Blog: Center for the Science of Animal Care and Welfare

Ernesta Gray Wolf Update

The Chicago Zoological Society is saddened to report that Ernesta, a Mexican gray wolf who once resided at Brookfield Zoo, was found deceased in the Gila wilderness recovery area on January 7, 2015. Her death is still being investigated by U.S. Fish & Wildlife Service officials. Ernesta resided at the zoo from November 2010 until October 2012. She was then transferred to the U.S. Fish & Wildlife Service’s Sevilleta Wolf Management Facility at the Sevilleta National Wildlife Refuge, New Mexico, in preparation for her second release to the wild, which occurred in July 2014.

Although this is devastating news, Ernesta contributed greatly to the Mexican Gray wolf recovery program, and, and her legacy lives on with her pups, which are still thriving. For the complete story of Ernesta’s journey from Brookfield Zoo to the wild, including her successfully raising a liter of pups with her mate, visit the U.S. Fish & Wildlife Service’s website at

Mexican gray wolves are the most rare and most genetically distinct subspecies of North American gray wolves. The Mexican Wolf Recovery Program is managed by the U.S. Fish & Wildlife Services in coordination with the Association of Zoos and Aquariums under its Species Survival Plan program and is a binational effort with Mexico. Currently, 248 Mexican wolves live in 55 institutions across the United States and Mexico. According to a release issued on February 13, 2015 by the U.S. Fish & Wild Service, there are a minimum of 109 Mexican wolves in the wild in Arizona and New Mexico at the end of 2014. At the end of 2013, 83 wild wolves were counted. This is the fourth consecutive year with at least a 10 percent increase in the known population—a 31 percent increase in 2014. This is just one example of the critical role zoological institutions play in the management, breeding, and successful reintroduction and conservation of endangered species.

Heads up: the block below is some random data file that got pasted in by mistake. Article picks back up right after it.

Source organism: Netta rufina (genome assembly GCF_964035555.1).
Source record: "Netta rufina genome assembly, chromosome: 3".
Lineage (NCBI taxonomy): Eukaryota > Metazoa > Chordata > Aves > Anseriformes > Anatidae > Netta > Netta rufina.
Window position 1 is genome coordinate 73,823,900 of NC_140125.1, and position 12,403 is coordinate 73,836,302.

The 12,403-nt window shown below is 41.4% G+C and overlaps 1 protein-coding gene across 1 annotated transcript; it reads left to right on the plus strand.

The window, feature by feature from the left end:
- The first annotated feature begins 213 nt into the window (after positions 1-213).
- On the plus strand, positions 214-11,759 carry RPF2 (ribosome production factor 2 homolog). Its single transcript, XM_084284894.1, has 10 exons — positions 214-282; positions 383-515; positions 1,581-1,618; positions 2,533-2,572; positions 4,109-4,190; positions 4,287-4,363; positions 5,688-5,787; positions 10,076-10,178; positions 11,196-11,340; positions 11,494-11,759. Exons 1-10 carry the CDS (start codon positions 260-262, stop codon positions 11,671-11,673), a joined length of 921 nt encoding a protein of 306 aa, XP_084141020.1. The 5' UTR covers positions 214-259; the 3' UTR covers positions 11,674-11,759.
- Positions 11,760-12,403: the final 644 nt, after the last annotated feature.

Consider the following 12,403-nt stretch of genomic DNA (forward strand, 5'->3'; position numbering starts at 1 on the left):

The Chicago Zoological Society’s participation in the Mexican gray wolf recovery program demonstrates our ongoing commitment to helping increase this species’ population in the wild. The Society is committed to promoting public awareness, education, and action about an iconic North American species that was previously extinct in the wild. The Society is also proud to have participated in the management and reintroduction of the golden lion tamarin in South America and the addax antelope in North Africa, among others, and to successfully engage the public to take action on behalf of endangered species.

Posted: 2/13/2015 6:16:18 PM by Steve Pine Filed under: mexican gray wolf, wolf

Center for the Science of Animal Care and Welfare

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